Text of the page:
Almost 800 Highly Vulnerable Members of Civil Society Evacuated from Mazar-i-Sharif


October 7, 2021: When the last American forces departed Afghanistan on August 31, many Afghans who had supported the U.S. and its allies were left behind. They included employees of the U.S. Embassy, women’s rights advocates, fixers and interpreters for American newspapers such as the Chicago Tribune, prominent local journalists, professors, student activists, government officials, musicians, and translators who had worked for the U.S. military. Some had Special Immigrant Visas or even held U.S. Green Cards. Others were dual-American citizens.

Sayara International, a global development firm that had worked in Afghanistan for almost two decades, evacuated more than three hundred such individuals from Kabul in late August. At the end of the month, however, some of Sayara’s employees remained in the country. At this point, a long-shot possibility arose to charter private flights from Mazar-i-Sharif, a small city ten hours north of Kabul with its own international airport.

Following arduous negotiations with the Taliban and the U.S. State Department, two planes organized by Sayara and supported by U.S. Senator Richard Blumenthal eventually managed to leave Mazar for U.S. air base Al Udeid in Qatar. One plane of 385 Afghans arrived on September 21; the second plane of 399 landed safely on October 3.

During the four weeks that it took for Sayara to secure both departure and landing rights for the two planes, it became evident that, for all the rhetoric and assurances of the West, no system whatsoever exists for the evacuation of Afghans who loyally served the U.S. over twenty years of war, and whose lives are now at grave risk as a result. The responsibility has fallen, instead, to ad hoc coalitions of volunteers and private organizations.

The path wasn’t easy. After a convoy of buses transported the evacuees through Taliban checkpoints from Kabul to Mazar-i-Sharif, they were moved from safe house to safe house while tedious negotiations proceeded. People were fed and received medical care. All of this was expensive and difficult, as operations in conflict zones always are. During the wait, two of the evacuees gave birth, several fell ill, and many began to lose hope and consider returning to Kabul. Last weekend, however, the second full plane arrived in Al Udeid.

Notwithstanding this success, thousands of at-risk Afghans remain trapped in Afghanistan, and for those now in Qatar this is just the beginning of their journey. Most fled with only a backpack and the clothes that they were wearing. They will have to resettle in a new country, learn its language, adapt to its culture, and build a community.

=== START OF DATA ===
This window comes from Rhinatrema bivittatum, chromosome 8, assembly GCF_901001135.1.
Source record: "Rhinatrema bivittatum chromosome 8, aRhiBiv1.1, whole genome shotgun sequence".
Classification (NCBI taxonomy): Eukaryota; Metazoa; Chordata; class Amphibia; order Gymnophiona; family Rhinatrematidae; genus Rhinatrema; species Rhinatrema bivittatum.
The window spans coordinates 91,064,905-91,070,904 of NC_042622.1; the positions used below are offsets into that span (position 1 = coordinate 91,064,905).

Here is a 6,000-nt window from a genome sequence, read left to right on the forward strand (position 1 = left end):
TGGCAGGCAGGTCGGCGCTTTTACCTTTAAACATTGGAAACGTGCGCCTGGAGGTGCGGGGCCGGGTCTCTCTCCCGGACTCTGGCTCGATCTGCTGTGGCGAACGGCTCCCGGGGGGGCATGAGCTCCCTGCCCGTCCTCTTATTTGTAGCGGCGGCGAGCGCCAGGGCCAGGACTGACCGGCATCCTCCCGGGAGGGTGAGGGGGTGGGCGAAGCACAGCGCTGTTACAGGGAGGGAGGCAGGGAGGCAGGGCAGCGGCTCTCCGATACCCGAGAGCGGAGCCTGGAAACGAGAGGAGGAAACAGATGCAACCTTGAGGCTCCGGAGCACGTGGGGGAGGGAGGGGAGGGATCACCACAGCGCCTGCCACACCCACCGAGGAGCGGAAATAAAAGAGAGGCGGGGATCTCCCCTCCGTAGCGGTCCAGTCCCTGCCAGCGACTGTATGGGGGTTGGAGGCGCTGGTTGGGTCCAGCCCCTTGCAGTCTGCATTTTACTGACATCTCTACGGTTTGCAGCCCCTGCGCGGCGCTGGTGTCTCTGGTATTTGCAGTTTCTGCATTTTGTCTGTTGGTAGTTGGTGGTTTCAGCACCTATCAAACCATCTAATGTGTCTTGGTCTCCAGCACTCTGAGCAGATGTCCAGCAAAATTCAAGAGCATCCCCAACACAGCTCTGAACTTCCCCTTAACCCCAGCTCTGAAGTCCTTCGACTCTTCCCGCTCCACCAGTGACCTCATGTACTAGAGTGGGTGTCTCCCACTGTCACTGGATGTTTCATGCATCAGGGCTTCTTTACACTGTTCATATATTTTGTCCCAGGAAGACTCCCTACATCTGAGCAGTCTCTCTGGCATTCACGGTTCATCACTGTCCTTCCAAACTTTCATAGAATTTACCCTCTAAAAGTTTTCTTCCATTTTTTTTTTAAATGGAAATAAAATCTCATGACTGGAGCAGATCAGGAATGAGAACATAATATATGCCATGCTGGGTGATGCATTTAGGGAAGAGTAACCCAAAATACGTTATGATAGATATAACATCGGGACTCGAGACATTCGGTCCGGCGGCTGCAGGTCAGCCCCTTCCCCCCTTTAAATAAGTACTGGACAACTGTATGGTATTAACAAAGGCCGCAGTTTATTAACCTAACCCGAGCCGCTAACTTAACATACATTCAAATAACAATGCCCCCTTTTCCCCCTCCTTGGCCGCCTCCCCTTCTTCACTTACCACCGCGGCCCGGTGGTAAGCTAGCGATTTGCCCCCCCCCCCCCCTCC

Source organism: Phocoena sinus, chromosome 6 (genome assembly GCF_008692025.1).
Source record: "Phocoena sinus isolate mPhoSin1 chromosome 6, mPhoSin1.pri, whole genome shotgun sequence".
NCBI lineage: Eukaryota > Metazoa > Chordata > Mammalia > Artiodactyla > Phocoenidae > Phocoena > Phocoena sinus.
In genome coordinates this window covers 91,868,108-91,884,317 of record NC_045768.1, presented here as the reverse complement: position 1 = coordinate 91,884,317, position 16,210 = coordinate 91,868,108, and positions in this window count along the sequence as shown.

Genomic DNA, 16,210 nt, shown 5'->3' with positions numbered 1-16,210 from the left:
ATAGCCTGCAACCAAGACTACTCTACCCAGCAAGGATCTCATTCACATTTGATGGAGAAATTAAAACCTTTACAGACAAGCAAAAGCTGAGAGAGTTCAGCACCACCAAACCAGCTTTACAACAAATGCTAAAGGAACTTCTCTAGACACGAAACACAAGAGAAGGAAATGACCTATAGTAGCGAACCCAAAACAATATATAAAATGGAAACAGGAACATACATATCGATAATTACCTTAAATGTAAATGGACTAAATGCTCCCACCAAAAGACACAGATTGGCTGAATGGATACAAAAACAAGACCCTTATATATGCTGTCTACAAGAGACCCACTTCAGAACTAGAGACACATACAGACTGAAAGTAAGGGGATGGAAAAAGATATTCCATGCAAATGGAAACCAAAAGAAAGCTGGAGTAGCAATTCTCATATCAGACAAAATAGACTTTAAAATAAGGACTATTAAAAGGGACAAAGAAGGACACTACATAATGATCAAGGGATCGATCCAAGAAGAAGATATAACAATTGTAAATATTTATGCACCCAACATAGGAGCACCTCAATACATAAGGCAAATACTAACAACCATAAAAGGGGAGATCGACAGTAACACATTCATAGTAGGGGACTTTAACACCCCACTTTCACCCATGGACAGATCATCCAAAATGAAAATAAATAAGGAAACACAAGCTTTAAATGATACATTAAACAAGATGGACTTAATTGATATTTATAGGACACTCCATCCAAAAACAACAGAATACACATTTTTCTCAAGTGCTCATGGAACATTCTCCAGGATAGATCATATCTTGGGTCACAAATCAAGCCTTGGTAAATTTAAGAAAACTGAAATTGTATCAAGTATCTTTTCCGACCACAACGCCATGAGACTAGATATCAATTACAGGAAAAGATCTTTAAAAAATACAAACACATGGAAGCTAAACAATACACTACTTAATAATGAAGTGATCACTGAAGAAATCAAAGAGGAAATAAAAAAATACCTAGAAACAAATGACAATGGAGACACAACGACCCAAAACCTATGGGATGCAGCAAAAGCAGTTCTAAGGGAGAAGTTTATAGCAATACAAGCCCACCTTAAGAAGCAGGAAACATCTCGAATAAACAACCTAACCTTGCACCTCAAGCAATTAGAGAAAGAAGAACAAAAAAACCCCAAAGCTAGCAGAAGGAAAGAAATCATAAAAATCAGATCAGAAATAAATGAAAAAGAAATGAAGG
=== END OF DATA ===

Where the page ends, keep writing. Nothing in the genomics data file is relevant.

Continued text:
The story of these two planes is not the story of a single organization – it’s the story of a team of people who came together because government institutions failed them.

We are extremely grateful to the tireless group of volunteers who made this possible: journalists, human rights workers, ground operators, aviation experts, lawyers, diplomats, legislative aides, and development workers. We are also thankful for, and heartened by, the efforts of Sayara’s global staff for their dedication to their work throughout this difficult period.

Sayara also thanks its donors for their support and collaboration. Partners integral to these evacuation operations include the Rockefeller Foundation, Schmidt Futures, Operation Flyaway, Getty Foundation, and David Cowan.

In total, Sayara evacuated over 1,150 vulnerable Afghans from Kabul and Mazar-e Sharif.

“The bravery, determination, and sheer will displayed by these vulnerable Afghan evacuees over the past two months was the driving force behind this success,” said Scott Shadian, chief executive officer of Sayara International.

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About Sayara International:

Sayara International is a global development company that specializes in the design and implementation of rigorous research, social and behavior change communications, approaches to countering disinformation, governance strategies, and innovative programming in fragile, conflict-affected, and transitioning societies. Founded in 2003, Sayara operates in more than 30 countries across Eastern Europe, Africa, Central Asia, the Middle East, and Latin America and the Caribbean.

Sayara supports the programming of our clients and partners with complex and sustainable research, evaluation, data-driven policy change, socio-political analysis, strategic communication, countering violent extremism, crisis management, and humanitarian response in the most challenging environments, working with and for the most vulnerable communities worldwide. Sayara’s origins in conflict and the company’s evolution across fragile contexts have equipped us with a set of values, core operating principles, systems, and competencies unique in the global development industry.